Facing elimination from the World Series of Poker Main Event, Joe Cada went all-in Wednesday and survived when he hit a flush on the river.
The tournament has been that type of grind for Cada, who at 21 in 2009 became the youngest player to win the $10,000 buy-in No-limit Texas Hold ’em World Championship.
“This one’s a lot more scrappy. I’ve been short-stacked the entire tournament. I never really even caught up to the average (chip stack) ever,” Cada said after doubling his chips through Denmark’s Frederik Brink shortly before the dinner break at the Rio Convention Center.
“The first year I won, I was almost double the average the whole tournament, until the final day and the final 15. I was never all-in until the final table. This time, I’m all-in a ton of times, so it’s different.”
Nine days after the massive Main Event field of 7,874 started pursuit of the $8.8 million first prize, it was whittled to the final table of nine on Day 7 of the tournament.
Cada of Shelby Township, Michigan, was eighth with 24,200,000 chips at 10:30 p.m., whe the field was down to the final 10 players.
Michael Dyer of Houston was the unofficial chip leader with 97,000,000. He has $95,020 in career tournament earnings. His biggest cash was his first, when he placed eighth in the $2,000 buy-in No-limit Texas Hold ’em event at the 2009 WSOP for $65,905.
Antoine Labat of France was second with 49,300,000. Labat has $194,789 in career winnings.
Artem Metalidi of Ukraine was the short stack in 10th place with 18,700,000 and Aram Zobian of Cranston, Rhode Island, was in ninth with 20,500,000.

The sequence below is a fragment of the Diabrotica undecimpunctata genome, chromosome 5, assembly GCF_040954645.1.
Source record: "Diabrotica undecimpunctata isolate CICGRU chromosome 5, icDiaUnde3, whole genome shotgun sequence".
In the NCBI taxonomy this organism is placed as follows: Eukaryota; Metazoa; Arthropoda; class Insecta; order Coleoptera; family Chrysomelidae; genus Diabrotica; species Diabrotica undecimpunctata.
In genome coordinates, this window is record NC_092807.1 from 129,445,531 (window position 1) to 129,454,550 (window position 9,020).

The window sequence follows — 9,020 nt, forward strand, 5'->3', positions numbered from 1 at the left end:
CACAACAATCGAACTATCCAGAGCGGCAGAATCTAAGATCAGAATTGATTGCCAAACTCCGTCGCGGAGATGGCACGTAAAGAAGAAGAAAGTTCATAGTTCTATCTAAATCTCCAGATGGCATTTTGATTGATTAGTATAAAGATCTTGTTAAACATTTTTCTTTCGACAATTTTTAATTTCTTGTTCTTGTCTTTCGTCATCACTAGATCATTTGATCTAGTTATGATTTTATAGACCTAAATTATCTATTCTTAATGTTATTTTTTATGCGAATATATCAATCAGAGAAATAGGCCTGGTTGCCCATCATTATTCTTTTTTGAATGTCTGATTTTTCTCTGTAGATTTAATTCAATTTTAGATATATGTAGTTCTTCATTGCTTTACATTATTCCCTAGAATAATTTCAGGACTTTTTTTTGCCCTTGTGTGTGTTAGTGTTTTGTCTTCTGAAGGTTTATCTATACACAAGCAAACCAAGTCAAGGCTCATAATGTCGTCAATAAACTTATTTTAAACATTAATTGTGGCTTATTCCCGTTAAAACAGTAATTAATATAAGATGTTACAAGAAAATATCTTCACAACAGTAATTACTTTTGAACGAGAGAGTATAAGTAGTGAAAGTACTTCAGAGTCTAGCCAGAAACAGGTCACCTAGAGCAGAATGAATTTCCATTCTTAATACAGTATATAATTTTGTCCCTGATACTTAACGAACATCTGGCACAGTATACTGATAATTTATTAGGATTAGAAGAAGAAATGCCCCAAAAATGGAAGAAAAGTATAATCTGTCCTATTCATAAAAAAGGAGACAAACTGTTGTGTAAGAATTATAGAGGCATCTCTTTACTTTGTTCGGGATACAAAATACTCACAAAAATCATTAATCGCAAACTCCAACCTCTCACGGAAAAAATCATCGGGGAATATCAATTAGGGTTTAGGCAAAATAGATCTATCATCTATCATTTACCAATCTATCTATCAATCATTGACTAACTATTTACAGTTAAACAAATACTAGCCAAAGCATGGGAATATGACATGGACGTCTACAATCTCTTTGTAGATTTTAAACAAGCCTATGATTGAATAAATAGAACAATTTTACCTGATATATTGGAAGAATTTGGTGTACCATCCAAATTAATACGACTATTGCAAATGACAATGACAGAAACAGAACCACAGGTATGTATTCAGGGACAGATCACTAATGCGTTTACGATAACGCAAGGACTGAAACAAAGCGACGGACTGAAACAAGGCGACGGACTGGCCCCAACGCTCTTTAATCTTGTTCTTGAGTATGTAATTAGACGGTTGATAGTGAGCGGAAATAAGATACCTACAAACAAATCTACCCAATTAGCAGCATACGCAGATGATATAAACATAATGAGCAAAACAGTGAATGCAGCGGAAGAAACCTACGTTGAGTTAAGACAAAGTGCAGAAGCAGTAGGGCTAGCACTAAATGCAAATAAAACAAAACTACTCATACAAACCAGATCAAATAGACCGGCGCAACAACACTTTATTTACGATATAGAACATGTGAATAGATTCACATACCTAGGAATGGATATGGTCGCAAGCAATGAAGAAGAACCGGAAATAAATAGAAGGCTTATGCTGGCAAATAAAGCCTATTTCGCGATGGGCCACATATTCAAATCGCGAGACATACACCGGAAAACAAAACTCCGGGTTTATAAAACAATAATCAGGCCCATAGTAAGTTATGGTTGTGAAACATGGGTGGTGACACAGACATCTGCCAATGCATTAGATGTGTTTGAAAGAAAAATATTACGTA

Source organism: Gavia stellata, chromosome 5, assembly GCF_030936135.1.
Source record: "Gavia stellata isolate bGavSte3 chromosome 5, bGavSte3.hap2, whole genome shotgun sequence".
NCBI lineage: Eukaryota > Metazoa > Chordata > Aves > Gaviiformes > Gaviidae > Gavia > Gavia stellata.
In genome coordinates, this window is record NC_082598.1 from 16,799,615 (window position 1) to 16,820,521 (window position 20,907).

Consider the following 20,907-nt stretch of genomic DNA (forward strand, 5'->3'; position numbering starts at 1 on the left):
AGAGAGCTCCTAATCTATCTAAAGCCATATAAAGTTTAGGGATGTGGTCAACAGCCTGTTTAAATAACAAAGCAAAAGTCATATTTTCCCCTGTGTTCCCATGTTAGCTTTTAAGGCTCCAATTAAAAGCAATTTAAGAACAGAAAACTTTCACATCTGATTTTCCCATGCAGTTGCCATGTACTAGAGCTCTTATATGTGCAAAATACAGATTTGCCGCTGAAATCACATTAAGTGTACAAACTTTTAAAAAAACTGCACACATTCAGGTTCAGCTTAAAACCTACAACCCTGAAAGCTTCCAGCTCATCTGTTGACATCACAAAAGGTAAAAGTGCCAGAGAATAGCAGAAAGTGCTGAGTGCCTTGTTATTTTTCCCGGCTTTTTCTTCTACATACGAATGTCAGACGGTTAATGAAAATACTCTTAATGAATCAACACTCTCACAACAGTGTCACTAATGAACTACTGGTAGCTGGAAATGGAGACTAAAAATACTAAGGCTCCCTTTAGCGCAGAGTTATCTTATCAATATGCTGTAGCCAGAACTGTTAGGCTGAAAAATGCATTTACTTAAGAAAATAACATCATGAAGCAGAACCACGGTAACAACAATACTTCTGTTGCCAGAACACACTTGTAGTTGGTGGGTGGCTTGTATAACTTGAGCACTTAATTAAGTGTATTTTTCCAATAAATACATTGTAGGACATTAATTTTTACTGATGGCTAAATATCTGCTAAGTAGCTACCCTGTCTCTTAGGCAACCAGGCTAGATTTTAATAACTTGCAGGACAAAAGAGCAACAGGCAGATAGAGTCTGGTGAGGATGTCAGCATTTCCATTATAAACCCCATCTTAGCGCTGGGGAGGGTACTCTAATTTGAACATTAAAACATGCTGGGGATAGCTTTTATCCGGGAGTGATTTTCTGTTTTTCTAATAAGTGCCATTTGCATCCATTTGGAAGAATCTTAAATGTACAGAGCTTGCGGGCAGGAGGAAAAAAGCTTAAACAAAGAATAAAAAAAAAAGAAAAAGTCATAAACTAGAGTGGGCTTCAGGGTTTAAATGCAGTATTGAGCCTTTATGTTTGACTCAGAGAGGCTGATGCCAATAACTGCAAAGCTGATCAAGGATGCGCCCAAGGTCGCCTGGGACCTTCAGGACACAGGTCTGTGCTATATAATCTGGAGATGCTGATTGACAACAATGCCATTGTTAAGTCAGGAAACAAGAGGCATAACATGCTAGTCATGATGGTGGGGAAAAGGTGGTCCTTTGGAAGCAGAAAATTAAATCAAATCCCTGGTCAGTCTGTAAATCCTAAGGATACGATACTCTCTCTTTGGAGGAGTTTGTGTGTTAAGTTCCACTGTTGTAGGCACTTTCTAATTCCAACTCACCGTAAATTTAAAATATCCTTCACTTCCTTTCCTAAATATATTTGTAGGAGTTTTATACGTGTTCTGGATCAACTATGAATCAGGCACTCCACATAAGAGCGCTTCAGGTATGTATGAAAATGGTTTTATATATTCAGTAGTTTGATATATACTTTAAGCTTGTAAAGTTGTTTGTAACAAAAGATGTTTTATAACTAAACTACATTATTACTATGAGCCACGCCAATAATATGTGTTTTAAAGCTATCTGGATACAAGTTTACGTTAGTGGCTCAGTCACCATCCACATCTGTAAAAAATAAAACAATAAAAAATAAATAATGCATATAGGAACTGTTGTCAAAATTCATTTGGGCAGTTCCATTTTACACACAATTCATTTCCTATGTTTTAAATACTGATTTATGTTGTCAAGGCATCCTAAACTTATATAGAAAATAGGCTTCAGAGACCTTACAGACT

Cada was trying to become the first player since Dan Harrington in 2004 to reach the final table after winning the Main Event.
At the final table of the 2009 Main Event, Cada twice went all-in preflop with small pocket pairs. He was dominated by higher pocket pairs both times, with his 3s against jacks and his 2s against queens, but Cada flopped the winning three of a kind each time.
To the critics who called Cada’s world title lucky, is this deep run validation?
“I don’t really look at it like that. I’ve played poker my whole life. It’s what I’ve been doing for a living,” he said. “I don’t need validation, really.”
Cada, 30, has $10.7 million in career earnings and won his third WSOP bracelet in May, taking home the title of the $3,000 buy-in No-limit Texas Hold ’em Shootout for $226,218.
The Main Event will be his sixth cash of the summer as he also placed in the massive Millionaire Maker and Colossus events.
“Some years, you do worse than others. This year, the cards have been going my way, I guess,” he said. “I’ve had a lot more discipline this year.”
When Cada won the 2009 Main Event, he split the $8.5 million first prize with his backers, New York business partners Eric Haber and Cliff Josephy. This time, he can keep all of his winnings.
“I have all of myself this time around,” he said. “I was doing well in poker when I was 21 but summers are expensive. If you play all the tournaments, it can be up to $100,000 in buy-ins just in the Hold ’em events.
“At that time, I felt more comfortable having a financial backer.”
The final nine players are guaranteed to earn at least $1 million, the ninth-place prize. Second place is worth $5 million, third $3.75 million, fourth $2.825 million, fifth $2.15 million, sixth $1.8 million, seventh $1.5 million and eighth $1.25 million.
The field will be trimmed to six Thursday and to three on Friday, with the winner to be crowned on Saturday. More betting: Follow sports betting coverage at reviewjournal.com/betting and @RJ_Sports on Twitter.
World Series of Poker
Rio Convention Center
Final 10 players
Unofficial chip counts at 10:30 p.m. Wednesday
Place, player, chip count
1. Michael Dyer — 97,000,000
2. Antoine Labat — 49,300,000
3. John Cynn — 43,800,000
4. Nicolas Manion — 41,300,000
5. Alex Lynskey — 40,600,000
6. Tony Miles — 32,200,000
7. Yueqi Zhu — 26,200,000
8. Joe Cada — 24,200,000
9. Aram Zobian — 20,500,000
10. Artem Metalidi — 18,700,000